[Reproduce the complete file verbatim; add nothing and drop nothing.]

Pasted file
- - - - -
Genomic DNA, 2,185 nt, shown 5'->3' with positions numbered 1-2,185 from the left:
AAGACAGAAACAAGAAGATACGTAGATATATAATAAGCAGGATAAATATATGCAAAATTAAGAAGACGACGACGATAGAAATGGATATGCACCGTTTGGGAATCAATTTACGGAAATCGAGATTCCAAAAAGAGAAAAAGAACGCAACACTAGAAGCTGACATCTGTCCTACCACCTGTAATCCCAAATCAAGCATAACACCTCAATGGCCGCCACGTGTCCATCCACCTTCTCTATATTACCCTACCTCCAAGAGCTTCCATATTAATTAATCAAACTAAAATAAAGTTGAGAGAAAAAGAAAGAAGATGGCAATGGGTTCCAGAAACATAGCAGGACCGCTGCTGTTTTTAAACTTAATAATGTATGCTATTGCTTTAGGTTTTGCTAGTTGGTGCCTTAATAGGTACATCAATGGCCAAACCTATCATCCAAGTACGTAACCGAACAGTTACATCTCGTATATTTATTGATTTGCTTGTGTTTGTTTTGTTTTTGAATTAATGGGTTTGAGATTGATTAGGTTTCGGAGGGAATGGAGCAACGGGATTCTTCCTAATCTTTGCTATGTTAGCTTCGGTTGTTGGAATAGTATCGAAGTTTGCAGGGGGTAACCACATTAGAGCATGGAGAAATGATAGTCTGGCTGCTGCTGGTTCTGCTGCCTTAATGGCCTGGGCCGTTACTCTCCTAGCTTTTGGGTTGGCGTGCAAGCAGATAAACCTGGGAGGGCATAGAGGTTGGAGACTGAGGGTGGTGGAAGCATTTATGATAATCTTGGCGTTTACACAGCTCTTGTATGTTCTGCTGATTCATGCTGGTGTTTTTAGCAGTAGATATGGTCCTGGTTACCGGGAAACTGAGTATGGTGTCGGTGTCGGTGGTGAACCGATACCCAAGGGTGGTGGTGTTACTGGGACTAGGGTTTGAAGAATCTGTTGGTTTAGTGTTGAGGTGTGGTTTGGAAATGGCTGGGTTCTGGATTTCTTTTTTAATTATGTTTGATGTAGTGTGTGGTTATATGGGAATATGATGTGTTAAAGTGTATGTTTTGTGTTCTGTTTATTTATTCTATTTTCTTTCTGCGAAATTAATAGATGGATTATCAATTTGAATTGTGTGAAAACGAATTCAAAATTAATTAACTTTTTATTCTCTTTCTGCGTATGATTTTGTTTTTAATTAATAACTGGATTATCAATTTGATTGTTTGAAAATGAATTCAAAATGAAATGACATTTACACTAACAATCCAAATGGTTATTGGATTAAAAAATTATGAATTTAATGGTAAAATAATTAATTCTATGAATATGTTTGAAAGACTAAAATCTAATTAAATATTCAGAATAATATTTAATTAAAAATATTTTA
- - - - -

Genomic DNA, 2,185 nt, shown 5'->3' with positions numbered 1-2,185 from the left:
AAGACAGAAACAAGAAGATACGTAGATATATAATAAGCAGGATAAATATATGCAAAATTAAGAAGACGACGACGATAGAAATGGATATGCACCGTTTGGGAATCAATTTACGGAAATCGAGATTCCAAAAAGAGAAAAAGAACGCAACACTAGAAGCTGACATCTGTCCTACCACCTGTAATCCCAAATCAAGCATAACACCTCAATGGCCGCCACGTGTCCATCCACCTTCTCTATATTACCCTACCTCCAAGAGCTTCCATATTAATTAATCAAACTAAAATAAAGTTGAGAGAAAAAGAAAGAAGATGGCAATGGGTTCCAGAAACATAGCAGGACCGCTGCTGTTTTTAAACTTAATAATGTATGCTATTGCTTTAGGTTTTGCTAGTTGGTGCCTTAATAGGTACATCAATGGCCAAACCTATCATCCAAGTACGTAACCGAACAGTTACATCTCGTATATTTATTGATTTGCTTGTGTTTGTTTTGTTTTTGAATTAATGGGTTTGAGATTGATTAGGTTTCGGAGGGAATGGAGCAACGGGATTCTTCCTAATCTTTGCTATGTTAGCTTCGGTTGTTGGAATAGTATCGAAGTTTGCAGGGGGTAACCACATTAGAGCATGGAGAAATGATAGTCTGGCTGCTGCTGGTTCTGCTGCCTTAATGGCCTGGGCCGTTACTCTCCTAGCTTTTGGGTTGGCGTGCAAGCAGATAAACCTGGGAGGGCATAGAGGTTGGAGACTGAGGGTGGTGGAAGCATTTATGATAATCTTGGCGTTTACACAGCTCTTGTATGTTCTGCTGATTCATGCTGGTGTTTTTAGCAGTAGATATGGTCCTGGTTACCGGGAAACTGAGTATGGTGTCGGTGTCGGTGGTGAACCGATACCCAAGGGTGGTGGTGTTACTGGGACTAGGGTTTGAAGAATCTGTTGGTTTAGTGTTGAGGTGTGGTTTGGAAATGGCTGGGTTCTGGATTTCTTTTTTAATTATGTTTGATGTAGTGTGTGGTTATATGGGAATATGATGTGTTAAAGTGTATGTTTTGTGTTCTGTTTATTTATTCTATTTTCTTTCTGCGAAATTAATAGATGGATTATCAATTTGAATTGTGTGAAAACGAATTCAAAATTAATTAACTTTTTATTCTCTTTCTGCGTATGATTTTGTTTTTAATTAATAACTGGATTATCAATTTGATTGTTTGAAAATGAATTCAAAATGAAATGACATTTACACTAACAATCCAAATGGTTATTGGATTAAAAAATTATGAATTTAATGGTAAAATAATTAATTCTATGAATATGTTTGAAAGACTAAAATCTAATTAAATATTCAGAATAATATTTAATTAAAAATATTTTA